The root hairs which do the actual collection of nutrients/moisture are very fragile, there are some 400 per square mm, and if these are all killed by exposure to the air and being allowed to dry out it will do your tree no good at all.
If you need to cut roots then plan to do it when the tree is dormant, preferably when it is just waking up round mid march, if this is not possible then try to protect any exposed roots as much as possible, cover with hessian and douse with water every day.

Most trees will tolerate the removal of a few of their roots but there is a limit, especially when the thing is fully leafed out and in full growing mode, and the older a tree gets the less it will tolerate the removal of roots, especially those underneath the canopy.

A fully grown Oak will use circa 400 gallons of water a day ..............Andy
Hi Andy

Yes I know all that and of course you're right but I wasn't suggesting that the OP actually cut around and rock the tree :) My point (badly made) was that the roots at the surface are only a small % of the total root system (which is why it wouldn't rock).
The tap root and deeper roots are perfectly capable of supporting the tree and collecting nutrients and water and will actively seek out a moisture supply, which is one of the reasons they damage drains. I've repaired drains packed full of roots doing just that.

It's also one of the reasons why building inspectors will insist on very deep found excavation if anywhere near trees. Many extensions are built under the canopy without killing the tree!

Have to use commonsense but as I've said, I haven't lost a tree yet and I've dug around plenty, I also have 3 mature bramley apples which have been transplanted 3 times in 20 years and bear heavy fruit crops as well as a 10 year old oak twice and it's growing like hell!. It's also why bonzai root pruning is successful with almost any tree with care.
I'm not a tree expert btw, just had and have a lot of experience and love the things. I do a lot of ground works for other people which conflicts with roots. Had to take out 7 trees on my own land a few months ago which I didn't much enjoy though left one very large poplar with a 400mm trunk at 2.5 mtrs height to see if it will pollard and there's sign of life.
Amazing things are trees :lol:
My appologies for not initially expressing myself more clearly and for any confusion caused.

cheers

Bob
 

andersonec

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Lons":30o60u1j said:
andersonec":30o60u1j said:
Bob,
There's a safe way to dig round trees and seeing if it rocks isn't a safe way, those larger roots are there for two reasons, one for stability (which you mentioned) and the second is the transportation of nutrients and moisture to the tree from the hundreds of fibrous roots that are attached to that root, those hundreds of fibrous roots are in turn fed by millions of root hairs which actually do the collection of moisture etc from the soil so when you cut one 25mm root you are doing more damage than you think, that 25mm root is not the one which is collecting the moisture/nutrients.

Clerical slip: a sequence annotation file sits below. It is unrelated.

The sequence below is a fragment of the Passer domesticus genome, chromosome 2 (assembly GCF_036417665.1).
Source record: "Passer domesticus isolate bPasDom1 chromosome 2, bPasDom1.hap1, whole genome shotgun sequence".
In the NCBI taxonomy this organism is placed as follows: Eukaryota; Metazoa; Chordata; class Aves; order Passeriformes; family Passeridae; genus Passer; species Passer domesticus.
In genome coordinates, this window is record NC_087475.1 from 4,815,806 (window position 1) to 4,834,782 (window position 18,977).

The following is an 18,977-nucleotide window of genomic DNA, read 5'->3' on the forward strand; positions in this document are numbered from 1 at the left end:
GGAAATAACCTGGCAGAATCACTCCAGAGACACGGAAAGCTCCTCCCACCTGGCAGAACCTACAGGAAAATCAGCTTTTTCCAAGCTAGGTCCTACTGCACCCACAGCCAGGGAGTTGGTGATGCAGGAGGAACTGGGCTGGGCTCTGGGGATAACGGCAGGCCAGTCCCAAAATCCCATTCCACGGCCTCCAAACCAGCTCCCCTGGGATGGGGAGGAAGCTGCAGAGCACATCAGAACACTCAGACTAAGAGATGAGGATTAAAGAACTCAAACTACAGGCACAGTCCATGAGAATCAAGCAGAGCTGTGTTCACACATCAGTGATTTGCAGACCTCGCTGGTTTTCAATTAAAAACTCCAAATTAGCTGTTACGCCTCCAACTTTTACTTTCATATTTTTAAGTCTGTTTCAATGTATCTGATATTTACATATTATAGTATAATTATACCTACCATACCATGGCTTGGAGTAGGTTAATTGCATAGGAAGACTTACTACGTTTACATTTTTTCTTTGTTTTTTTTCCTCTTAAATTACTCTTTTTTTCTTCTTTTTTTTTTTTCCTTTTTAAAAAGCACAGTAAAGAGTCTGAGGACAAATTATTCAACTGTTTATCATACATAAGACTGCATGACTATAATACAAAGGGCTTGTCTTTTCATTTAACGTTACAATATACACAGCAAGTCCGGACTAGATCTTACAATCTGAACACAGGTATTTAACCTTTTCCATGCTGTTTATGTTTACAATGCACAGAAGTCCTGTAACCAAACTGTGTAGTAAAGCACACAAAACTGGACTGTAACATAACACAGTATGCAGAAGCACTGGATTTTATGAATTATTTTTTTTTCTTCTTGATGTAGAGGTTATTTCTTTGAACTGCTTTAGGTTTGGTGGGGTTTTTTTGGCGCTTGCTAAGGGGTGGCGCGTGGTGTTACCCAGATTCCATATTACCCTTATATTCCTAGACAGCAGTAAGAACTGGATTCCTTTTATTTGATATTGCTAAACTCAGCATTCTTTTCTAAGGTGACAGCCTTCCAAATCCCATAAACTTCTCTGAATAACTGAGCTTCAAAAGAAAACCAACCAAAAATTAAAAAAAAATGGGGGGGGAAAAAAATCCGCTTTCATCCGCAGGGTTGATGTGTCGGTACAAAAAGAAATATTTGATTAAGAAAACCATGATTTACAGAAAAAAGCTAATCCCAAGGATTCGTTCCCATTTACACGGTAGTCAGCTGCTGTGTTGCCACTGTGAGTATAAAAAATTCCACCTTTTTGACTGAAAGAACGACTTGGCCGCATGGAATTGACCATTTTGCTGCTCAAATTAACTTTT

The root hairs which do the actual collection of nutrients/moisture are very fragile, there are some 400 per square mm, and if these are all killed by exposure to the air and being allowed to dry out it will do your tree no good at all.
If you need to cut roots then plan to do it when the tree is dormant, preferably when it is just waking up round mid march, if this is not possible then try to protect any exposed roots as much as possible, cover with hessian and douse with water every day.

Most trees will tolerate the removal of a few of their roots but there is a limit, especially when the thing is fully leafed out and in full growing mode, and the older a tree gets the less it will tolerate the removal of roots, especially those underneath the canopy.

A fully grown Oak will use circa 400 gallons of water a day ..............Andy
Hi Andy

Yes I know all that and of course you're right but I wasn't suggesting that the OP actually cut around and rock the tree :) My point (badly made) was that the roots at the surface are only a small % of the total root system (which is why it wouldn't rock).
The tap root and deeper roots are perfectly capable of supporting the tree and collecting nutrients and water and will actively seek out a moisture supply, which is one of the reasons they damage drains. I've repaired drains packed full of roots doing just that.